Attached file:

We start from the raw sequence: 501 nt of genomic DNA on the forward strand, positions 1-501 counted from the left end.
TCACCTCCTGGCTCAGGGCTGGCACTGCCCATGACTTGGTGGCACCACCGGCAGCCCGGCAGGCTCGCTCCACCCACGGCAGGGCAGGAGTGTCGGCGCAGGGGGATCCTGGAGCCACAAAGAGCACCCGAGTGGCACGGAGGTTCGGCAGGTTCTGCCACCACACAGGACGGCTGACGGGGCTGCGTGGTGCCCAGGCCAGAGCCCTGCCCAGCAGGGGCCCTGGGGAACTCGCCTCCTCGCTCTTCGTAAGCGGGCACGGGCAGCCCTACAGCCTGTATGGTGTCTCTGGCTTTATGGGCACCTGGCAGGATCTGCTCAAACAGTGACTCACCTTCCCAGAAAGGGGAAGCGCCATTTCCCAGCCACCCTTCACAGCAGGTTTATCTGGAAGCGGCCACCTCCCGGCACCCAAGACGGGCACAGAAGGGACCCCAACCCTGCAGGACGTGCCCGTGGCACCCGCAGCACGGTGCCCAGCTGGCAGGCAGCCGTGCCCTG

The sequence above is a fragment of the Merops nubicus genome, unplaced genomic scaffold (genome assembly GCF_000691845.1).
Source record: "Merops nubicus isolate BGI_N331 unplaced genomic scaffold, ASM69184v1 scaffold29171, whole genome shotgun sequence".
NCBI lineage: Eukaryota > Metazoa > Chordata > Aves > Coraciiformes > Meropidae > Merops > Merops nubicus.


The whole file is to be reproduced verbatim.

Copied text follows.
We start from the raw sequence: 501 nt of genomic DNA on the forward strand, positions 1-501 counted from the left end.
TCACCTCCTGGCTCAGGGCTGGCACTGCCCATGACTTGGTGGCACCACCGGCAGCCCGGCAGGCTCGCTCCACCCACGGCAGGGCAGGAGTGTCGGCGCAGGGGGATCCTGGAGCCACAAAGAGCACCCGAGTGGCACGGAGGTTCGGCAGGTTCTGCCACCACACAGGACGGCTGACGGGGCTGCGTGGTGCCCAGGCCAGAGCCCTGCCCAGCAGGGGCCCTGGGGAACTCGCCTCCTCGCTCTTCGTAAGCGGGCACGGGCAGCCCTACAGCCTGTATGGTGTCTCTGGCTTTATGGGCACCTGGCAGGATCTGCTCAAACAGTGACTCACCTTCCCAGAAAGGGGAAGCGCCATTTCCCAGCCACCCTTCACAGCAGGTTTATCTGGAAGCGGCCACCTCCCGGCACCCAAGACGGGCACAGAAGGGACCCCAACCCTGCAGGACGTGCCCGTGGCACCCGCAGCACGGTGCCCAGCTGGCAGGCAGCCGTGCCCTG

The sequence above is a fragment of the Merops nubicus genome, unplaced genomic scaffold (genome assembly GCF_000691845.1).
Source record: "Merops nubicus isolate BGI_N331 unplaced genomic scaffold, ASM69184v1 scaffold29171, whole genome shotgun sequence".
NCBI lineage: Eukaryota > Metazoa > Chordata > Aves > Coraciiformes > Meropidae > Merops > Merops nubicus.